"Why players shouldn't hide injuries"*My personal story about a concussion I hid

On the television these days there is no shortage of injuries being displayed in the form of entertainment.  Many of us including myself love the sight of a big hit in the NFL where a player had his "bell rung".  As a former High School Head Coach injuries were matters I handled in conjunction with the expertise of trainers.  Baseball isn't like other high-contact sports in terms of career ending injury.  Nonetheless, some injuries will decrease the performance of players if not handled correctly by coaches, trainers, parents and the player themselves.  In this Pincer, I will discuss differences in hurt versus injured then share a personal story about hiding my symptoms from a concussion, and also dealing with other injuries.   Finally, I will encourage athletes of all ages not to handle it the same way. 

Hurting vs. Injured
Athletes put their bodies under daily stress to be the best they can be.  In many cases, the physical stress you know is a part of the deal much like opening a bank account will carry certain fees.  Most if not all of my baseball life I have had some soreness associated with throwing, running, or lifting weights.  There are some ailments you learn to handle.  For example, a sore arm that doesn't affect your normal velocity by a considerable amount is one you should play through.  On the flip side if you are throwing a baseball, and a shooting pain stops you from throwing freely, chances are you need to see your trainer for some care, that way you can give yourself the opportunity to perform at your best.  No athlete wants to feel like they are quitting on their team and themselves which is understandable but here's why you should give it more thought.  

Friend and former Co-Worker at IMG Academy Jean Troiano a Certified Athletic Trainer at Dartmouth College shares excellent information; 
 
Athletes face injuries in competition constantly and have to decide if it is something they can play through or not.  All too often athletes feel if they can handle the pain and compete through the weekend, they won’t be called soft or weak.  Unfortunately when fighting for a spot on a team many stay quiet and grind it out. When athletes do this to their bodies, they have to realize the consequences if they continue to play through injuries. The significant injury on everyone’s mind is concussions. Concussions are becoming more and more well-known across the country, the topic is arising in the news and media daily.  However, it has been a subject amongst researchers in the medical field and sports medicine world for some time.  Here is a list of the signs and symptoms I tell my athletes to look for with themselves and their teammates if ever involved in some collision, not just to their head but their body as well and to report to someone immediately; a headache, pressure in head, neck pain, balance problems or dizziness, nausea or vomiting, vision problems, hearing problems or ringing in the ear, “don’t feel right”, feeling “dinged or dazed”, confusion, feeling slowed down, drowsiness, fatigue or low energy, more emotional than usual, irritability, difficulty concentrating, difficulty remembering, sadness, nervous or anxious, sensitivity to light and sensitivity to noise.  I stress to my athletes that they may think these symptoms if only having a few isn't serious but if not treated appropriately it can inhibit them from daily life activities, prolong recovery and from playing the sport they love, so reporting is necessary.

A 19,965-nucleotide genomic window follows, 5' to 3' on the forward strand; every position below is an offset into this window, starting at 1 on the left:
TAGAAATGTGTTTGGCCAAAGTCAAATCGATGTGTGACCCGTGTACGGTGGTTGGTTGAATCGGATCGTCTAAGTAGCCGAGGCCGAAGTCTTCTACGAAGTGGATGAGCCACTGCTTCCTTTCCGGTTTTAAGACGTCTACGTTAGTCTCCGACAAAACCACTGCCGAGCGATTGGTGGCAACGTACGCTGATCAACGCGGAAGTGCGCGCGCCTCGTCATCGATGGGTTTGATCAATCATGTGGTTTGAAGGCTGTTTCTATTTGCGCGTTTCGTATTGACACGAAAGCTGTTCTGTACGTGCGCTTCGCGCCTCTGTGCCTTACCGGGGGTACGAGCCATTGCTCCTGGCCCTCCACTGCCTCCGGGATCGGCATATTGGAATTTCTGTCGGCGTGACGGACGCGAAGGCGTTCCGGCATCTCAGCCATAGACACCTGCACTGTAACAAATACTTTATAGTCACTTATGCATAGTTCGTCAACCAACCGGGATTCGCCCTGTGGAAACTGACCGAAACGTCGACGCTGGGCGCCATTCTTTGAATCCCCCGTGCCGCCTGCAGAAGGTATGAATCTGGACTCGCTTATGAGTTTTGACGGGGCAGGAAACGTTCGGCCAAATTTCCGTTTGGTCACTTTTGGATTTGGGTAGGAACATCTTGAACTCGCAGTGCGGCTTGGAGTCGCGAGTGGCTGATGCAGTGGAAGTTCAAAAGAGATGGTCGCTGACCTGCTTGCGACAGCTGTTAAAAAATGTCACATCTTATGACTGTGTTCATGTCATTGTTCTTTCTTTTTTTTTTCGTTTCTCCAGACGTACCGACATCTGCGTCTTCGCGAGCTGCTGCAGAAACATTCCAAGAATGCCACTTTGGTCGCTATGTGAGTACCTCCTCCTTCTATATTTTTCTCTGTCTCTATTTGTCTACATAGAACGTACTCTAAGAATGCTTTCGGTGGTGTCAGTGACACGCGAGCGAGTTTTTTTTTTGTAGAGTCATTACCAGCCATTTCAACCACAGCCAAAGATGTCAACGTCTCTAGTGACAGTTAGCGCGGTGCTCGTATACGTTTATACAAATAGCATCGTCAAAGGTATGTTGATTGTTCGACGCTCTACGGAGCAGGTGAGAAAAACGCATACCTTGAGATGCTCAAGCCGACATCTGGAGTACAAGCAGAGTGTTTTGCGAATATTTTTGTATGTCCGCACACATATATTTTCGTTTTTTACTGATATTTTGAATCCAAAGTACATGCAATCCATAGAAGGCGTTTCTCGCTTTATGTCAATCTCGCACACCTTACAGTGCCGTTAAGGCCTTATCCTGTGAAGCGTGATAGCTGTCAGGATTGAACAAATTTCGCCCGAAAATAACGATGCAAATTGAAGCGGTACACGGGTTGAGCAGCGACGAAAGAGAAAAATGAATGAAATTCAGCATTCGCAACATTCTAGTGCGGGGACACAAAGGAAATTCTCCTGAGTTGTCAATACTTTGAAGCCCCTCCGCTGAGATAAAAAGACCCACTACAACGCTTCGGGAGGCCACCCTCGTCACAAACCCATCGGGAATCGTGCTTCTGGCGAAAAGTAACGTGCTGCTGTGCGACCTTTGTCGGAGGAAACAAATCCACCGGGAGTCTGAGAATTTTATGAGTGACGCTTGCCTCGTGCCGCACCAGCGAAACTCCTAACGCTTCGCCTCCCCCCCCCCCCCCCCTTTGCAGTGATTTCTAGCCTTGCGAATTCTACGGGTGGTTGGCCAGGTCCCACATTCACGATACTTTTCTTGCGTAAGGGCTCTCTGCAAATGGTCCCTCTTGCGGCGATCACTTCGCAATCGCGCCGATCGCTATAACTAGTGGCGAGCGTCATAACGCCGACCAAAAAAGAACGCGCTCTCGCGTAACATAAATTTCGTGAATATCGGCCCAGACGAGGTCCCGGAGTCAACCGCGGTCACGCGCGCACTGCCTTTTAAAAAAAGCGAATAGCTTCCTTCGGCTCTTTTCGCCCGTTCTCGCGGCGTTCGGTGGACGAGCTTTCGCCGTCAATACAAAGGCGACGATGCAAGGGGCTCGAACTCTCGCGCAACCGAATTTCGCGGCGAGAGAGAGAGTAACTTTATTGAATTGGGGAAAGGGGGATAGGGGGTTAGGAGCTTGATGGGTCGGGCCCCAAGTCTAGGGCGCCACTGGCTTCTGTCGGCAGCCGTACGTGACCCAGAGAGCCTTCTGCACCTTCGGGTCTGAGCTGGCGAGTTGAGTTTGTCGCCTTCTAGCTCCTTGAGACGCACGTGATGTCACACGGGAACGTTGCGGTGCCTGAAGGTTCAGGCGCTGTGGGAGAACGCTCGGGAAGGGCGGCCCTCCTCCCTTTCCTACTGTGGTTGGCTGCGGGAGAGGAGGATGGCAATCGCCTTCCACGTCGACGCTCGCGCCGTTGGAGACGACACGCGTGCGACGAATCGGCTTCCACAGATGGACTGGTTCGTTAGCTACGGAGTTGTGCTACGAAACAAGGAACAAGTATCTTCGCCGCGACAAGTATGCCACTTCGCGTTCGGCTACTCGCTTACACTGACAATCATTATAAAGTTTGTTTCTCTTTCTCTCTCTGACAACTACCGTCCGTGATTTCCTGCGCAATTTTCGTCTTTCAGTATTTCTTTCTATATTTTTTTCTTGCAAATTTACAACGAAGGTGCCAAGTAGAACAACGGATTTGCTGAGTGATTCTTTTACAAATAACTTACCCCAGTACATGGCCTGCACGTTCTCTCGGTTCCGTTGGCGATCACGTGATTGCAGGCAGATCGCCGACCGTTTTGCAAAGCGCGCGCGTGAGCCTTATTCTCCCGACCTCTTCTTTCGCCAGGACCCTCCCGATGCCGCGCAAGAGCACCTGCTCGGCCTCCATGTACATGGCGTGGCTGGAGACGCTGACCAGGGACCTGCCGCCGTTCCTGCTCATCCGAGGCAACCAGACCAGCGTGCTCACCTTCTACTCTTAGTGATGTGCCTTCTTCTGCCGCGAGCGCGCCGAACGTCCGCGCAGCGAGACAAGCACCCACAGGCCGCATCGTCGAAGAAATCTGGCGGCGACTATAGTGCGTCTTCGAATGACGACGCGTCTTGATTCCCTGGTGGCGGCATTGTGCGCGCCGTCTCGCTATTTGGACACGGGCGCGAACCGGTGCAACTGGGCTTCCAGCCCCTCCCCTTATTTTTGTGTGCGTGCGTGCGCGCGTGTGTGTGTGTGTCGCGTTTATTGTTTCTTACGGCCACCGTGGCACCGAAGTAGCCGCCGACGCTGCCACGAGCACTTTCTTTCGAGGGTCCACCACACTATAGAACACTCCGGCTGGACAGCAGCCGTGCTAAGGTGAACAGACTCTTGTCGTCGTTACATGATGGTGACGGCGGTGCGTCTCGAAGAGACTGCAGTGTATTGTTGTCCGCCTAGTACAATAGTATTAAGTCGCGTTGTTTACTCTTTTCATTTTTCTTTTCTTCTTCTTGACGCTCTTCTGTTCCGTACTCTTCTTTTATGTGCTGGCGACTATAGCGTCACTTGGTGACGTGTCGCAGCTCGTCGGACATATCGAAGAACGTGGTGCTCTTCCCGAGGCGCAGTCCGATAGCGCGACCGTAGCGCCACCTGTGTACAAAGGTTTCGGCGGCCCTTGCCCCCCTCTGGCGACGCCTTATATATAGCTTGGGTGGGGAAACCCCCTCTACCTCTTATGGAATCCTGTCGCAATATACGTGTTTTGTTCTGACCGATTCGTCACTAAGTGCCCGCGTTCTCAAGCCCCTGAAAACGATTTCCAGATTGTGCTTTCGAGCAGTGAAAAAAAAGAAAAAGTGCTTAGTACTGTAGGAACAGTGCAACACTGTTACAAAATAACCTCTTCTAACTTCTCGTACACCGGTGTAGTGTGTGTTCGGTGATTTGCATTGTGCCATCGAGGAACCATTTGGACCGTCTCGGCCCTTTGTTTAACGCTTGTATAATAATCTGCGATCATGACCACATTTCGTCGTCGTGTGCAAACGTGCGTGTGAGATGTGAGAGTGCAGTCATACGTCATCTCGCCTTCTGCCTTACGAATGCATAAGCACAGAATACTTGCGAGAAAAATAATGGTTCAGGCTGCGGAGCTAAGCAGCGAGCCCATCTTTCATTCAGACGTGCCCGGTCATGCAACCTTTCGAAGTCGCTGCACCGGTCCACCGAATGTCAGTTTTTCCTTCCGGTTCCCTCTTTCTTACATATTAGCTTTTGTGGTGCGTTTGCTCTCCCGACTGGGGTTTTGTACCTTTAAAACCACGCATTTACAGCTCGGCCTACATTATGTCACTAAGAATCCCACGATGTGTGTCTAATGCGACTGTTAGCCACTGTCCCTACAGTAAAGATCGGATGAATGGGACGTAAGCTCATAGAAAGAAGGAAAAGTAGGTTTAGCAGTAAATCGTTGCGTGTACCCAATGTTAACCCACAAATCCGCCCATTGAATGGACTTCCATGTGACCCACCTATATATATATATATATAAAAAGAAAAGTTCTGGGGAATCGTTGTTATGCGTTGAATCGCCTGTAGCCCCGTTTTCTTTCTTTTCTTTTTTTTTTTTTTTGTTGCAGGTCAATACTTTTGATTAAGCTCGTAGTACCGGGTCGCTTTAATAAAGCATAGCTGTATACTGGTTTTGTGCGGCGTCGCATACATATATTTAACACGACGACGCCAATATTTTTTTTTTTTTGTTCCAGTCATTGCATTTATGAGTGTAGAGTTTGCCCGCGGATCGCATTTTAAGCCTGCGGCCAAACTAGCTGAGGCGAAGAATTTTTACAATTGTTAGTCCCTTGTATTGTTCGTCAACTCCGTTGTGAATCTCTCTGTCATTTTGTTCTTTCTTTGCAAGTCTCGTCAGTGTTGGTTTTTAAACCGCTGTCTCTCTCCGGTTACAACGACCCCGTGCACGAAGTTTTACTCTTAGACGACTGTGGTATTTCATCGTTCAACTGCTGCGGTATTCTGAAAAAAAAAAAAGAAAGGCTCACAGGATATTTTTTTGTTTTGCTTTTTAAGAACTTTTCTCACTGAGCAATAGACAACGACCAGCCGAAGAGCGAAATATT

My personal story